NEW TRENDS IN LEUCAENA PSYLLID RESISTANCE
The psyllid is a Latin American parasite which defoliates Leucaena,
causing widespread damage in established plantings throughout
Asia. During 1987 the Nitrogen Fixing Tree Association (NFTA)
established a Leucaena Psyllid Research Trial with cooperators
at 12 international locations, including the Waimanalo Research
Station, Hawaii. The trial evaluated psyllid resistance and fodder
yields of 13 Leucaena varieties and hybrids. Trials were evaluated
monthly for psyllid adults, nymphs, eggs and damage based on a
1-9 rating system. Fodder cuttings were taken from a 5 m row of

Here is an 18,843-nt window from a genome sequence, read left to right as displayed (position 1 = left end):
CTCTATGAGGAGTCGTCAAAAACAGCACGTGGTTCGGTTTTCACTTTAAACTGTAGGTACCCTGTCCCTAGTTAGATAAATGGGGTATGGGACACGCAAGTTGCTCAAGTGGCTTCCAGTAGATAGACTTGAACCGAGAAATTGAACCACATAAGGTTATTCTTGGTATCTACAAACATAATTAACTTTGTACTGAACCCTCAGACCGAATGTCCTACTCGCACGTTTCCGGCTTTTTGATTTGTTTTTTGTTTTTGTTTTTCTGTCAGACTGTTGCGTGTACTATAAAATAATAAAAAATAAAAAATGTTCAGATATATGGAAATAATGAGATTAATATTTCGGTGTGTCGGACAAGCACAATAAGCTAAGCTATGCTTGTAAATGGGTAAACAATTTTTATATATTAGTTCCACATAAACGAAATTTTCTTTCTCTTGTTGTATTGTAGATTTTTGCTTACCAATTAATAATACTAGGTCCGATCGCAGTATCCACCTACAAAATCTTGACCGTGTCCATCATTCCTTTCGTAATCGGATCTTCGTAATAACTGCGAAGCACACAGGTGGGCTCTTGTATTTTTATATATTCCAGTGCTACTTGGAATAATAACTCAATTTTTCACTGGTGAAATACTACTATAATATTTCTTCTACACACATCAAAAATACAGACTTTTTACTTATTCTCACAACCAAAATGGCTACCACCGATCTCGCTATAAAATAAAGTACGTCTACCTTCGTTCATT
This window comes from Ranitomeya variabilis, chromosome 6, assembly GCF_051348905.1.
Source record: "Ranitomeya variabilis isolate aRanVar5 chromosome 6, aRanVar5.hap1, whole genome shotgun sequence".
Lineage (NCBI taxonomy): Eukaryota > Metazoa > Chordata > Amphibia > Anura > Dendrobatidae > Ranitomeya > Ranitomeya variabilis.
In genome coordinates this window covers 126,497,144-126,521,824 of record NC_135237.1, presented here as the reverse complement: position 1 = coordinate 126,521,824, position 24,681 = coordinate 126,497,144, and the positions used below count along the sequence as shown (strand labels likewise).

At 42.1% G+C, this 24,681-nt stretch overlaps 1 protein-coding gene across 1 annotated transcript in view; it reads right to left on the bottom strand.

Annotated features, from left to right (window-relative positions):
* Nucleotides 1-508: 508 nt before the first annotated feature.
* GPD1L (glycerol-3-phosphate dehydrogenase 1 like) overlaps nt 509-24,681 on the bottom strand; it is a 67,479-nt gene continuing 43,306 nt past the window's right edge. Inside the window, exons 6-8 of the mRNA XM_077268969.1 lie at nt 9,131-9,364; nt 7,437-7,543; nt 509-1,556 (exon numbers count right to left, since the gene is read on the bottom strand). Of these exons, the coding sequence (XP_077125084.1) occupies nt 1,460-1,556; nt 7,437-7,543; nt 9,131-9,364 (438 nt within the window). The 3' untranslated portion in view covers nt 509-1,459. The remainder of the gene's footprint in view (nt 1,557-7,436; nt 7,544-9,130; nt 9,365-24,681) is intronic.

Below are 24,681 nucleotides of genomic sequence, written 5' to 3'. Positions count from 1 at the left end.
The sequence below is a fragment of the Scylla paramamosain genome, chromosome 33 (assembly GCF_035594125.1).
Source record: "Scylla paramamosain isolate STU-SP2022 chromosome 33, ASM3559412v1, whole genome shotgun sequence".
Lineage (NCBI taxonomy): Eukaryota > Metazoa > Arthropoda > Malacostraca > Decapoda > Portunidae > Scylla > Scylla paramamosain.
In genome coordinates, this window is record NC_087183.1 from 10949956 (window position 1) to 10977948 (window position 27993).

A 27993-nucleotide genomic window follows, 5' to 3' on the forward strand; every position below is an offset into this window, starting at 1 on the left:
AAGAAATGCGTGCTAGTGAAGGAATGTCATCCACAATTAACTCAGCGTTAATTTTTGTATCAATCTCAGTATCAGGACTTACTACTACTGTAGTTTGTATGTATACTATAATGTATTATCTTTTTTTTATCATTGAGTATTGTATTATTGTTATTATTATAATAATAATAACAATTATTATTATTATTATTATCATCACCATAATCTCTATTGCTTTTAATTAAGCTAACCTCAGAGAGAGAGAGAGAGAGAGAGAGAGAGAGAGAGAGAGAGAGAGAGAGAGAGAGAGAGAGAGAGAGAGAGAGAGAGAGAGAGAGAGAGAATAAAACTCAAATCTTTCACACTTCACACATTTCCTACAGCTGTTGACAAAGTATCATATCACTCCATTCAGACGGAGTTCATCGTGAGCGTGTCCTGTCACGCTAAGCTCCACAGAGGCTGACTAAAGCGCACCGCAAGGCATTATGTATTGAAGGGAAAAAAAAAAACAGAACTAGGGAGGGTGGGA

trees spaced 25 cm apart at 6,9, and 12 months. Although the first
year's measurements haven't been completed, initial results from
psyllid-resistant tree strains have already been received from
A complete study summary will be published in Leucaena Research
Reports Volume 9.
Elevation: 300m. Precipitation: 1628 mm. Soil pH 4.8-5.2. Best
growth and psyllid resistance was observed with Lucaena strain
KX1 followed by K785, KX2, K376 and K784, which is nearly the
same order as observed in Hawaii.
Nueva Ecija, Philippines
Elevation: 236 m. Precipitation 1850 mm. Soil pH 4.4. Very low
soil fertility, long hot dry season. Heavy psyllid damage with
Mealy Bug infestation on L. pallida and L. diversifolia (K156).
Best performers were K785, K743, KX1, KX2 and K636.
Bob Wheeler NFTA News, Number 6, May 1988. P.O. Box 680, Waimanalo
HI 96795, U.S.A.